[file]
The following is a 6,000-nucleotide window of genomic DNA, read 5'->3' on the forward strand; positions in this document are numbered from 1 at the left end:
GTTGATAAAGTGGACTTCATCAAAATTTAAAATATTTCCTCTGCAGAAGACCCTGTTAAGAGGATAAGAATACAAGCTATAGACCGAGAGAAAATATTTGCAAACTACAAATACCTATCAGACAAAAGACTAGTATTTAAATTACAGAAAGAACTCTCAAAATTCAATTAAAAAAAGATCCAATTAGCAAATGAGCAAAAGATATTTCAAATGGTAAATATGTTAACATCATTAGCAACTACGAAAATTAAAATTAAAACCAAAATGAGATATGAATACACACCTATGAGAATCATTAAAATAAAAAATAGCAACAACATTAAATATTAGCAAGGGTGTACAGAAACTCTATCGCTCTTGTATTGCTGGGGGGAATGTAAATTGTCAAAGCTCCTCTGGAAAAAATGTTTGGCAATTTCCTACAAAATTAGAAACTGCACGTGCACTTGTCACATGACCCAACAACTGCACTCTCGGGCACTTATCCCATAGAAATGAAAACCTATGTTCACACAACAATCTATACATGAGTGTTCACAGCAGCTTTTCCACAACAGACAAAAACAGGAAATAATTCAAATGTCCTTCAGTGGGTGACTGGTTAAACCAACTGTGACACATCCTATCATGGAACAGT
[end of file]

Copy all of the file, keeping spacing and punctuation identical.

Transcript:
The following is a 6,000-nucleotide window of genomic DNA, read 5'->3' on the forward strand; positions in this document are numbered from 1 at the left end:
GTTGATAAAGTGGACTTCATCAAAATTTAAAATATTTCCTCTGCAGAAGACCCTGTTAAGAGGATAAGAATACAAGCTATAGACCGAGAGAAAATATTTGCAAACTACAAATACCTATCAGACAAAAGACTAGTATTTAAATTACAGAAAGAACTCTCAAAATTCAATTAAAAAAAGATCCAATTAGCAAATGAGCAAAAGATATTTCAAATGGTAAATATGTTAACATCATTAGCAACTACGAAAATTAAAATTAAAACCAAAATGAGATATGAATACACACCTATGAGAATCATTAAAATAAAAAATAGCAACAACATTAAATATTAGCAAGGGTGTACAGAAACTCTATCGCTCTTGTATTGCTGGGGGGAATGTAAATTGTCAAAGCTCCTCTGGAAAAAATGTTTGGCAATTTCCTACAAAATTAGAAACTGCACGTGCACTTGTCACATGACCCAACAACTGCACTCTCGGGCACTTATCCCATAGAAATGAAAACCTATGTTCACACAACAATCTATACATGAGTGTTCACAGCAGCTTTTCCACAACAGACAAAAACAGGAAATAATTCAAATGTCCTTCAGTGGGTGACTGGTTAAACCAACTGTGACACATCCTATCATGGAACAGT